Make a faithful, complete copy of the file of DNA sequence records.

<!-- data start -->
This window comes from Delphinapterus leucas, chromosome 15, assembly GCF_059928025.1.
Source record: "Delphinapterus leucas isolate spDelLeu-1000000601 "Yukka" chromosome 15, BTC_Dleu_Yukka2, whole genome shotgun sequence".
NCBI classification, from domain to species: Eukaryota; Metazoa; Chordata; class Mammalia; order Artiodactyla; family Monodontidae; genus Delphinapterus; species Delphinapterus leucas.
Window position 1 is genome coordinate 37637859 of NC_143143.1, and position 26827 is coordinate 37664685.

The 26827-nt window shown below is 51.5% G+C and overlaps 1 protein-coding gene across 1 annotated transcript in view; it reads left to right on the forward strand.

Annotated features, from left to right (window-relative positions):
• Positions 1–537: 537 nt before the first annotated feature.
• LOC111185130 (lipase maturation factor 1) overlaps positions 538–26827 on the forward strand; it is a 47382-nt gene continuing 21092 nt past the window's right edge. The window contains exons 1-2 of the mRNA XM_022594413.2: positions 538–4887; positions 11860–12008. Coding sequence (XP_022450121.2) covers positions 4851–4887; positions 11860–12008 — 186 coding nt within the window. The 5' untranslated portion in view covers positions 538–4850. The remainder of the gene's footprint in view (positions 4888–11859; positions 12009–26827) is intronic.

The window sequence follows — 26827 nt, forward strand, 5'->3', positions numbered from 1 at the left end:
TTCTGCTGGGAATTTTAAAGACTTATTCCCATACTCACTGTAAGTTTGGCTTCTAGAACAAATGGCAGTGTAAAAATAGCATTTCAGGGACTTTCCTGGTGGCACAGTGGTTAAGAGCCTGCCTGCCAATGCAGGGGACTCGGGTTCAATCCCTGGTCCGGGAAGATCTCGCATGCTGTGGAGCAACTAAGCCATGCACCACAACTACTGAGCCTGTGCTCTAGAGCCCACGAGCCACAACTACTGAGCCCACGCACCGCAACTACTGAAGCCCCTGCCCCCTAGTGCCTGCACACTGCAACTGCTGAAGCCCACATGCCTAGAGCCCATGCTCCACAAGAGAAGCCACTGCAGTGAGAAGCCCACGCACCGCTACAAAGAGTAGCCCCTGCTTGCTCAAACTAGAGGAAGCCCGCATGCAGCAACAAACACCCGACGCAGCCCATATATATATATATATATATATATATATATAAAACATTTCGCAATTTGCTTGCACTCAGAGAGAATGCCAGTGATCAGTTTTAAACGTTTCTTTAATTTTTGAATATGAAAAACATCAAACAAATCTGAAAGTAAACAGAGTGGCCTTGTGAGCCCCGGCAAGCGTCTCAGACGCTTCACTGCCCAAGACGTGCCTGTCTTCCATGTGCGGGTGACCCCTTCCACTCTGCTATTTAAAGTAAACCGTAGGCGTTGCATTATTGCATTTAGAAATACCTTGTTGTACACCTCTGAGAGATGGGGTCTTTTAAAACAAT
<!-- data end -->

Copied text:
This window comes from Delphinapterus leucas, chromosome 15, assembly GCF_059928025.1.
Source record: "Delphinapterus leucas isolate spDelLeu-1000000601 "Yukka" chromosome 15, BTC_Dleu_Yukka2, whole genome shotgun sequence".
NCBI classification, from domain to species: Eukaryota; Metazoa; Chordata; class Mammalia; order Artiodactyla; family Monodontidae; genus Delphinapterus; species Delphinapterus leucas.
Window position 1 is genome coordinate 37637859 of NC_143143.1, and position 26827 is coordinate 37664685.

The 26827-nt window shown below is 51.5% G+C and overlaps 1 protein-coding gene across 1 annotated transcript in view; it reads left to right on the forward strand.

Annotated features, from left to right (window-relative positions):
• Positions 1–537: 537 nt before the first annotated feature.
• LOC111185130 (lipase maturation factor 1) overlaps positions 538–26827 on the forward strand; it is a 47382-nt gene continuing 21092 nt past the window's right edge. The window contains exons 1-2 of the mRNA XM_022594413.2: positions 538–4887; positions 11860–12008. Coding sequence (XP_022450121.2) covers positions 4851–4887; positions 11860–12008 — 186 coding nt within the window. The 5' untranslated portion in view covers positions 538–4850. The remainder of the gene's footprint in view (positions 4888–11859; positions 12009–26827) is intronic.

The window sequence follows — 26827 nt, forward strand, 5'->3', positions numbered from 1 at the left end:
TTCTGCTGGGAATTTTAAAGACTTATTCCCATACTCACTGTAAGTTTGGCTTCTAGAACAAATGGCAGTGTAAAAATAGCATTTCAGGGACTTTCCTGGTGGCACAGTGGTTAAGAGCCTGCCTGCCAATGCAGGGGACTCGGGTTCAATCCCTGGTCCGGGAAGATCTCGCATGCTGTGGAGCAACTAAGCCATGCACCACAACTACTGAGCCTGTGCTCTAGAGCCCACGAGCCACAACTACTGAGCCCACGCACCGCAACTACTGAAGCCCCTGCCCCCTAGTGCCTGCACACTGCAACTGCTGAAGCCCACATGCCTAGAGCCCATGCTCCACAAGAGAAGCCACTGCAGTGAGAAGCCCACGCACCGCTACAAAGAGTAGCCCCTGCTTGCTCAAACTAGAGGAAGCCCGCATGCAGCAACAAACACCCGACGCAGCCCATATATATATATATATATATATATATATATAAAACATTTCGCAATTTGCTTGCACTCAGAGAGAATGCCAGTGATCAGTTTTAAACGTTTCTTTAATTTTTGAATATGAAAAACATCAAACAAATCTGAAAGTAAACAGAGTGGCCTTGTGAGCCCCGGCAAGCGTCTCAGACGCTTCACTGCCCAAGACGTGCCTGTCTTCCATGTGCGGGTGACCCCTTCCACTCTGCTATTTAAAGTAAACCGTAGGCGTTGCATTATTGCATTTAGAAATACCTTGTTGTACACCTCTGAGAGATGGGGTCTTTTAAAACAAT